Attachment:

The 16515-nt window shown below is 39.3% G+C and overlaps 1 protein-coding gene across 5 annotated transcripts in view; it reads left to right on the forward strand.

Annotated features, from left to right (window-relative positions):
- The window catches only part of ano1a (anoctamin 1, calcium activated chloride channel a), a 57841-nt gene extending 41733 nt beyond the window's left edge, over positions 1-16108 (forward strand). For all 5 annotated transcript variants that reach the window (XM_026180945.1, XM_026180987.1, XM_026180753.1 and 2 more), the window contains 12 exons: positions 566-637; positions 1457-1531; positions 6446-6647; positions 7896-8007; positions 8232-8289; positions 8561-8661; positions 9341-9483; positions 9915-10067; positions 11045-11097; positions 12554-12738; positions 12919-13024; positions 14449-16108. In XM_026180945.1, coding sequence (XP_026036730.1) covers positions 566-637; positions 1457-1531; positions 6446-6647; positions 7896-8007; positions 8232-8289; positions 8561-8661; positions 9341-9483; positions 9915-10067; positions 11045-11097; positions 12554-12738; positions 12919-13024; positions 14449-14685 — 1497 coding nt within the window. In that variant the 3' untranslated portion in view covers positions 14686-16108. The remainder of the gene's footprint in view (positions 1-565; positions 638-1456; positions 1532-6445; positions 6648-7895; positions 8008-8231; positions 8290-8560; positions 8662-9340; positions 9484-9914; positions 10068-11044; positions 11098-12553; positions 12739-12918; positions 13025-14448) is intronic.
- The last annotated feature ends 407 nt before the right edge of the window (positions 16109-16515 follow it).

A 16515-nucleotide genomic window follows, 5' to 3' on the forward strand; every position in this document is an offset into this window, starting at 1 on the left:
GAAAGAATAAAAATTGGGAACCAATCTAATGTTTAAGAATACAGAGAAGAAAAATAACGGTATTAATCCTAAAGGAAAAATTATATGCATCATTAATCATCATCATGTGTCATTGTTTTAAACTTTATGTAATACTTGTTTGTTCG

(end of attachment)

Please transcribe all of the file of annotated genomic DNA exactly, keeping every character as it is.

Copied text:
The 16515-nt window shown below is 39.3% G+C and overlaps 1 protein-coding gene across 5 annotated transcripts in view; it reads left to right on the forward strand.

Annotated features, from left to right (window-relative positions):
- The window catches only part of ano1a (anoctamin 1, calcium activated chloride channel a), a 57841-nt gene extending 41733 nt beyond the window's left edge, over positions 1-16108 (forward strand). For all 5 annotated transcript variants that reach the window (XM_026180945.1, XM_026180987.1, XM_026180753.1 and 2 more), the window contains 12 exons: positions 566-637; positions 1457-1531; positions 6446-6647; positions 7896-8007; positions 8232-8289; positions 8561-8661; positions 9341-9483; positions 9915-10067; positions 11045-11097; positions 12554-12738; positions 12919-13024; positions 14449-16108. In XM_026180945.1, coding sequence (XP_026036730.1) covers positions 566-637; positions 1457-1531; positions 6446-6647; positions 7896-8007; positions 8232-8289; positions 8561-8661; positions 9341-9483; positions 9915-10067; positions 11045-11097; positions 12554-12738; positions 12919-13024; positions 14449-14685 — 1497 coding nt within the window. In that variant the 3' untranslated portion in view covers positions 14686-16108. The remainder of the gene's footprint in view (positions 1-565; positions 638-1456; positions 1532-6445; positions 6648-7895; positions 8008-8231; positions 8290-8560; positions 8662-9340; positions 9484-9914; positions 10068-11044; positions 11098-12553; positions 12739-12918; positions 13025-14448) is intronic.
- The last annotated feature ends 407 nt before the right edge of the window (positions 16109-16515 follow it).

A 16515-nucleotide genomic window follows, 5' to 3' on the forward strand; every position in this document is an offset into this window, starting at 1 on the left:
GAAAGAATAAAAATTGGGAACCAATCTAATGTTTAAGAATACAGAGAAGAAAAATAACGGTATTAATCCTAAAGGAAAAATTATATGCATCATTAATCATCATCATGTGTCATTGTTTTAAACTTTATGTAATACTTGTTTGTTCG